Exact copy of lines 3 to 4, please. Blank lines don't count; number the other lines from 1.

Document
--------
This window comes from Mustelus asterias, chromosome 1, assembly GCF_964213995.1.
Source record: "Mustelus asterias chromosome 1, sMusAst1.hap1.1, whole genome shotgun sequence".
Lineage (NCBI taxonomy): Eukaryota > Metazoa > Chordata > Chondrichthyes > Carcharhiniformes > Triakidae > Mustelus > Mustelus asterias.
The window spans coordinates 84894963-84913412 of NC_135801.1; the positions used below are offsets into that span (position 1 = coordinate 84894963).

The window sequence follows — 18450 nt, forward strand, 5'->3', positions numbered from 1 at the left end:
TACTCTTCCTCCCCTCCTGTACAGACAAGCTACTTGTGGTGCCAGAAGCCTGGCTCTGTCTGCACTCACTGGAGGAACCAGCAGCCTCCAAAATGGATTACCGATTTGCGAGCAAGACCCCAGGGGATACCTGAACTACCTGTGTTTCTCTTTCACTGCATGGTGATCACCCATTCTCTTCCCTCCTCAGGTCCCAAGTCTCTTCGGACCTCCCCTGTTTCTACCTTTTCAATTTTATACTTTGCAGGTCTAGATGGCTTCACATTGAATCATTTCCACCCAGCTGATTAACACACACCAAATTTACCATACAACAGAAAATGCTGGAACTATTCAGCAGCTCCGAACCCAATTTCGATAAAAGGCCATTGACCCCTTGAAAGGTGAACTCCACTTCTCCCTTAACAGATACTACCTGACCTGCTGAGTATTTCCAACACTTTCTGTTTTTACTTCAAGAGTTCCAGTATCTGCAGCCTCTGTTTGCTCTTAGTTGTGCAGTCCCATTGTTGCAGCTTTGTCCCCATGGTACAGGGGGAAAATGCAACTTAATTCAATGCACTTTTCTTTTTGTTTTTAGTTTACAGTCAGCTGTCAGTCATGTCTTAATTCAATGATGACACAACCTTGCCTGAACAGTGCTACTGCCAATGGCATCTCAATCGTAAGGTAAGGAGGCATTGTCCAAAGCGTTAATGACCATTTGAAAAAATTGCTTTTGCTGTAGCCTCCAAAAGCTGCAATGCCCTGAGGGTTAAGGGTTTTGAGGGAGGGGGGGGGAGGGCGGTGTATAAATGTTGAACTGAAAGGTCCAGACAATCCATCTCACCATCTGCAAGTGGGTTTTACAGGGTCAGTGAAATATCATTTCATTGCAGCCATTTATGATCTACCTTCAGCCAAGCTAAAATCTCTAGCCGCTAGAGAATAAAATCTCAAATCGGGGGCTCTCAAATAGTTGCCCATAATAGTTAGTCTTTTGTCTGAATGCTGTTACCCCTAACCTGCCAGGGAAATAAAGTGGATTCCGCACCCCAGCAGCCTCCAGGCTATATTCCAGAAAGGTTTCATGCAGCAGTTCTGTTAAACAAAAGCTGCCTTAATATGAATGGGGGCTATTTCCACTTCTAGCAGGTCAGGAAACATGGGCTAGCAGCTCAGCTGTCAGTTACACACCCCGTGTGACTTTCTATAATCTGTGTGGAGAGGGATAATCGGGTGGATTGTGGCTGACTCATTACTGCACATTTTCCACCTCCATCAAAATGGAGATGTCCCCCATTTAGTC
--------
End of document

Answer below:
Lineage (NCBI taxonomy): Eukaryota > Metazoa > Chordata > Chondrichthyes > Carcharhiniformes > Triakidae > Mustelus > Mustelus asterias.
The window spans coordinates 84894963-84913412 of NC_135801.1; the positions used below are offsets into that span (position 1 = coordinate 84894963).